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The metacolonial state: Pakistan, the Deoband `ulama and the biopolitics of Islam.


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The Metacolonial State is a genealogical project that is concerned with understanding the nature of political space in contemporary Pakistan. My contention is that political Islam, and specifically the Deoband and Taliban `ulama, have taken on an increasingly biopolitical character. As "a history of the present" I show how the crisis in Pakistan today is itself a manifestation of the biopoliticization of Islam. While the Deoband `ulama remain the primary thematic subject and focus of the work, they are largely signposts towards a broader attempt to disclose a cartography of power. Within the multiplicity of Islamist practices in Pakistan, the Deoband movement has emerged as one of the most highly organized and yet remarkably polycentric institutions that claim orthodox religious authority. Until September 11 2001, scholarship on political Islam in Pakistan had been focused on 'modernist' and 'fundamentalist' movements; traditional `ulama were considered to be politically and culturally insignificant. The dramatic rise of the Taliban and its fateful alliance with Al-Qaeda have however resulted in a proliferation of new discourses about the `ulama, their traditions and educational institutions. Precisely because of the imperial gaze directed towards the control, reform and regulation of Islam, this study places our understanding of Islamist politics within a broader, complex, and overlapping set of governmentalities and competing sovereign powers. The work aims to be a material, embodied history and politics of the `ulama as a form of power. I argue that while `ulama practices have undergone a series of dramatic transformations since 1947, these cannot be understood in isolation from the broader militarization of political space; hence the need for opening this investigation with an analysis of the mullah-military complex that emerged in the 1980's. The 'metacolonial' is itself a neologism that articulates two influential critical paradigms: Foucault's concern with biopolitics and governmentality and Agamben's illuminating thesis on sovereign power, bare life and the state of exception. Pakistan is shown to be an exemplary space of biopolitical sovereignty where the state of exception takes on a near permanent localization and where distinctions between dictatorship and democracy, between 'secular' and 'religious' forces becomes indistinct.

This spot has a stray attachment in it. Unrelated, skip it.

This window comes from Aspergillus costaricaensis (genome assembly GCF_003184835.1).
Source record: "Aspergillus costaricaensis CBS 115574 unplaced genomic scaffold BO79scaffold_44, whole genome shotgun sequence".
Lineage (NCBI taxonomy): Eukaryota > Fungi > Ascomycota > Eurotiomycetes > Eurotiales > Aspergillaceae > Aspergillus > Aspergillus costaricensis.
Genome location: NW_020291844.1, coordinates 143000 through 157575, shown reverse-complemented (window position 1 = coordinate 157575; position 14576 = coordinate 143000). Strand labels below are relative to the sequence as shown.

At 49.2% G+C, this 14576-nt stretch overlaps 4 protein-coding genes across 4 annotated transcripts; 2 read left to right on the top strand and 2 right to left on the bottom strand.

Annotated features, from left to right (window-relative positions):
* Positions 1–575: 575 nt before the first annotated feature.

机译:元殖民国家是一个谱系研究项目,致力于了解当代巴基斯坦政治空间的本质。我的观点是,政治伊斯兰教,尤其是迪奥班和塔利班的乌拉马,已经具有越来越多的生物政治特征。作为“现在的历史”,我展示了今天的巴基斯坦危机如何本身就是伊斯兰的生物政治化的体现。尽管Deoband'ulama仍然是工作的主要主题和重点,但它们在很大程度上是更广泛地揭示权力制图的路标。在巴基斯坦的多种伊斯兰习俗中,迪奥班运动已成为拥有最高正统宗教权威的组织最严密但又非常明显的多中心机构之一。直到2001年9月11日,巴基斯坦政治伊斯兰的奖学金一直集中在“现代主义者”和“原教旨主义者”运动上。传统的“乌拉玛”被认为在政治和文化上微不足道。塔利班的迅速崛起及其与基地组织的结盟导致了关于“乌拉马”,其传统和教育机构的新论述的泛滥。正是由于朝着控制,改革和管制伊斯兰的帝国主义注视,这项研究使我们对伊斯兰政治的理解成为了一个更广泛,复杂和重叠的政府和相互竞争的主权国家之间的理解。该作品旨在成为作为一种力量形式的“乌拉马”的物质,具体的历史和政治。我认为,“自1947年以来,极乐世界的做法经历了一系列戏剧性的转变,但不能将其与政治空间更广泛的军事化相隔离。因此,有必要通过对1980年代出现的毛拉-军事复合体的分析来开始这项研究。 “元殖民”本身就是一个新词,表达了两个有影响力的批判范式:福柯对生物政治和政府性的关注,以及阿甘本关于主权权力,光秃秃的生活和例外状态的启发性论点。巴基斯坦被证明是生物政治主权的典范空间,其中例外状态几乎处于永久性本地化,独裁与民主之间,“世俗”和“宗教”力量之间的区别变得不明显。


  • 作者

    Jan, Najeeb A.;

  • 作者单位

    University of Michigan.;

  • 授予单位 University of Michigan.;
  • 学科 Religion, General.;South Asian Studies.;Political Science, General.;Islamic Studies.;History, Asia, Australia and Oceania.
  • 学位 Ph.D.
  • 年度 2010
  • 页码 397 p.
  • 总页数 397
  • 原文格式 PDF
  • 正文语种 eng
  • 中图分类 ;
  • 原文服务方 国家工程技术数字图书馆
  • 关键词



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